Compare appliances before you buy. Look for the energy rating on the appliance or use a running cost calculator.

Light bulbs and other energy-efficient lighting solutions can provide additional savings.

Pool pumps. In a household with a swimming pool, the pool pump can be the largest single user of electricity, after the electric water heater, if there is one, sometimes using more energy than your washing machine, clothes dryer and dishwasher combined. Turning your pool pump off or down, particularly in winter can make a big difference.

Conduct a simple energy audit at home – borrow one of our ‘Power-Mate Lite’ energy monitors and ‘Save power kit’ from any of our libraries and check your energy usage (Power-mate Lite user instructions).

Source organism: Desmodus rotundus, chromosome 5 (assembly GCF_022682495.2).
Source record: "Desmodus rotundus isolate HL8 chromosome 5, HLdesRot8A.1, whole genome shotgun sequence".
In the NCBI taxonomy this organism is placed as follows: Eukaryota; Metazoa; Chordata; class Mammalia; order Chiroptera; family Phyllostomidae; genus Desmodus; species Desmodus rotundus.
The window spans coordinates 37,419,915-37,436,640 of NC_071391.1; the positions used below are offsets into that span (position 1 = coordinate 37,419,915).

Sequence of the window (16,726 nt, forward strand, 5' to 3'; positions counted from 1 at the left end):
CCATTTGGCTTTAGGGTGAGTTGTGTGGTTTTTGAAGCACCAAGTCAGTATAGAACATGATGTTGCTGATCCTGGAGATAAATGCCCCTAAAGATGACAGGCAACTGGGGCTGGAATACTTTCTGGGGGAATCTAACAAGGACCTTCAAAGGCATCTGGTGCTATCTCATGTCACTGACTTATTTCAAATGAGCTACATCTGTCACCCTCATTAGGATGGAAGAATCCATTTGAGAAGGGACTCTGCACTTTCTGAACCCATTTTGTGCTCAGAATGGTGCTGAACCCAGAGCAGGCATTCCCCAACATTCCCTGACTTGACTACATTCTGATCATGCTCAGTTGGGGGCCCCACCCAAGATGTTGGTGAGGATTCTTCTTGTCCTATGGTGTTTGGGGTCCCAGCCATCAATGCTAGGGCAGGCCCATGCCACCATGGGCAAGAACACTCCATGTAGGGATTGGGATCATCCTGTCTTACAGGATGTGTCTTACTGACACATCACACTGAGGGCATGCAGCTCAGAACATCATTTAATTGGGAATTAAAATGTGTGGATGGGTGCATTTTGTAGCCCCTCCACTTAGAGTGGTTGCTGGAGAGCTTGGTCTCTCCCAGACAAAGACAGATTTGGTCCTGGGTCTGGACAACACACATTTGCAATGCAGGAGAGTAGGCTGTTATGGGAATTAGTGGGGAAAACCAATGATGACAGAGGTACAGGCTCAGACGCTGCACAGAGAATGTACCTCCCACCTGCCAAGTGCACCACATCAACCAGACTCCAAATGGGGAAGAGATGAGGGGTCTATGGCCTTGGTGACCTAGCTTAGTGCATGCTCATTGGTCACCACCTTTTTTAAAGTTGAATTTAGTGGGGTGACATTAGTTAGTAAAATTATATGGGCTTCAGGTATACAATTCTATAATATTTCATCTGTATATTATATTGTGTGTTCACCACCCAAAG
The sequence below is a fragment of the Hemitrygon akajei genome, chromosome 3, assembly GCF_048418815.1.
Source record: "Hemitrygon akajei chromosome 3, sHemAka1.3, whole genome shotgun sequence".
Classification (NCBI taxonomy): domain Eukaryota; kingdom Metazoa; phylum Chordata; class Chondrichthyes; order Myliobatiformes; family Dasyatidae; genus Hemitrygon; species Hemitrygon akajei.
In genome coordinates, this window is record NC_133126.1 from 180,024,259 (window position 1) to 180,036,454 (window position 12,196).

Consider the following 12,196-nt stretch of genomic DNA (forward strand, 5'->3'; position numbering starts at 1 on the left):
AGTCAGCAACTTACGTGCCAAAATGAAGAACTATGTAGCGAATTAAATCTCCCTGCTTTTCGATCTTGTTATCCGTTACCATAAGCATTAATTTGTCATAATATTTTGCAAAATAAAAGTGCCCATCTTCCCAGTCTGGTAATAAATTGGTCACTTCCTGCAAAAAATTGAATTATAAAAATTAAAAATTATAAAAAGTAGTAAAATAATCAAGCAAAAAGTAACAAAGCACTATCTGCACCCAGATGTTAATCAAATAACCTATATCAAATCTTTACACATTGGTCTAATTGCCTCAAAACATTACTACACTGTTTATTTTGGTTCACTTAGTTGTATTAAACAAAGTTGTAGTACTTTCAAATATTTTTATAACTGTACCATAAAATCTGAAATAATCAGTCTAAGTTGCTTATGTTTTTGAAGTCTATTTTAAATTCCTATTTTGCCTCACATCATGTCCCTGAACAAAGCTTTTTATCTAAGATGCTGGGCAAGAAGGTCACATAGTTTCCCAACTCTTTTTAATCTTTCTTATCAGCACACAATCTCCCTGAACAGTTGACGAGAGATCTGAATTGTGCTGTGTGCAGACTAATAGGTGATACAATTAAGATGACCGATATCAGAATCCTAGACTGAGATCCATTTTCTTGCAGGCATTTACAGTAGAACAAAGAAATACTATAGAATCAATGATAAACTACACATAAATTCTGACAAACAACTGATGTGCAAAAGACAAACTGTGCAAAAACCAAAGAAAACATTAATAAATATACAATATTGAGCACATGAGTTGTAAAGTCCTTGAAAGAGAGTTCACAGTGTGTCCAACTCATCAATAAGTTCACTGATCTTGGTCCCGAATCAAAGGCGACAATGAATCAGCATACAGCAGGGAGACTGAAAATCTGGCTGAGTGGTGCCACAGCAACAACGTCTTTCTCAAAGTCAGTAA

Need more help? - hire in a professional, plenty to choose from the directory of energy auditors.

You can find further information on all of the above energy savings at Your Energy Savings.

Renewable Energy

Renewable energy comes from constantly replenished natural sources. The most common are:

  • solar - from sunlight or heat from the sun
  • wind - harnessed by a turbine; and
  • hydropower - from moving water.

Other types of renewable energy include bioenergy - from organic waste products, such as manure or crop residue, geothermal - from heat in the Earth’s crust and ocean energy - which includes heat from the sun collected at the water surface and mechanical wave power.

Enough sunlight falls on Australia to supply the nation’s total energy needs many times over.

There are ways that you can help reduce our dependence on non-renewable fossil fuels and cut pollution: